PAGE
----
Plein air (painting in open air or on-sight) painting can be incredibly challenging and frustrating. I remain convinced that of all the painting disciplines, it is the hardest. There is equipment to lug around, the elements to battle that are always changing, and only a small window to capture the light. Wherever you go, you will attract spectators and critics. However, I’ve learned that in spite of these challenges, painting en plein air can also be a very rewarding, therapeutic experience. Other than the best academic practice in capturing light and color there is, plein air painting reconnects the artist with the land they are describing. It’s a time to just breathe in their environment, and recharge.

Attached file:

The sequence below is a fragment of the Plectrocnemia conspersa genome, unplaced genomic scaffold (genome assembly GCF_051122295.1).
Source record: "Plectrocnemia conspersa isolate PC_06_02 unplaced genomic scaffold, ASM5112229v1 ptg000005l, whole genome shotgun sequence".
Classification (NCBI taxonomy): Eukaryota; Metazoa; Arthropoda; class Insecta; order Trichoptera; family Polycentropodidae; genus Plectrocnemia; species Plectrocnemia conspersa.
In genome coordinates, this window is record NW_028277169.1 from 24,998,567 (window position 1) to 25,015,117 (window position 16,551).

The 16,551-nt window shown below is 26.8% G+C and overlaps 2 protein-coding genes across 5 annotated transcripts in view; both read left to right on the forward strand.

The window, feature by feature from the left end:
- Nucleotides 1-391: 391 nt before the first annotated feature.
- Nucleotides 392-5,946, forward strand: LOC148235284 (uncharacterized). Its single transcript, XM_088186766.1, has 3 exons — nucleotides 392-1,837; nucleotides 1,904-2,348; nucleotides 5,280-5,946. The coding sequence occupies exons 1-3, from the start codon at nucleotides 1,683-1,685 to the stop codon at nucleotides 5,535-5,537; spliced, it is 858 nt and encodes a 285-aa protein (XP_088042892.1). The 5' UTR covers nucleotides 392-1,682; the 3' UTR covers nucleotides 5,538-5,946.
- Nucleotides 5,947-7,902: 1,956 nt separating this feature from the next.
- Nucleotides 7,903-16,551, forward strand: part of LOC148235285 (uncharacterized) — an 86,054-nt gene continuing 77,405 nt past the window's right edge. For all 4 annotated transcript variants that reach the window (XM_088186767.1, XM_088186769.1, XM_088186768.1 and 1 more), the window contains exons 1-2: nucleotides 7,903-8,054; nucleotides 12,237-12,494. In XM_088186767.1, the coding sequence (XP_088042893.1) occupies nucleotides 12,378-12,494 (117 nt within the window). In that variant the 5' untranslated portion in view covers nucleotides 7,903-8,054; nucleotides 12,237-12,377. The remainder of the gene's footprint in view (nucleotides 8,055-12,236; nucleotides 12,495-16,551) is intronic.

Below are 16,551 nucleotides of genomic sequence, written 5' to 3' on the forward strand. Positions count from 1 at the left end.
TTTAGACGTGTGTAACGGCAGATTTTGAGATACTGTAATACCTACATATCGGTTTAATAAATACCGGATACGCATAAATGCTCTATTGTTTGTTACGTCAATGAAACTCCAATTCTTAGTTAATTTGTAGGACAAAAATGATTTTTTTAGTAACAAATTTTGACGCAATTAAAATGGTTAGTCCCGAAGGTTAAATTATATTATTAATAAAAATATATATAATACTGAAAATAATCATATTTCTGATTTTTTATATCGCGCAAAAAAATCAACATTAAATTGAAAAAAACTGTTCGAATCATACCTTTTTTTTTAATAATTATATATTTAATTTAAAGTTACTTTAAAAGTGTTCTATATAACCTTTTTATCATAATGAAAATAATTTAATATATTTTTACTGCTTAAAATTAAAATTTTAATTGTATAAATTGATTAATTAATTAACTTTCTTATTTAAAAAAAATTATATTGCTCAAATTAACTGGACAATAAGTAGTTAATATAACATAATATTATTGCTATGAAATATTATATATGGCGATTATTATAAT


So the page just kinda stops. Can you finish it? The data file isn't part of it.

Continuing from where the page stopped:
This particular little oil painting is very special to me. Painted on Cannon Beach on the Oregon coast, my friends and I were trying to escape the heat in the city. We packed some snacks and had the most relaxing morning on the beach. The tide kept coming in closer and closer to our painting spot. We had to repeatedly move our easels. It was a fun game on a perfect day, with the perfect people. May this painting give you the quiet peace and sunshine of a warm coastal day with the sand on your feet, and the tide slowly coming in.
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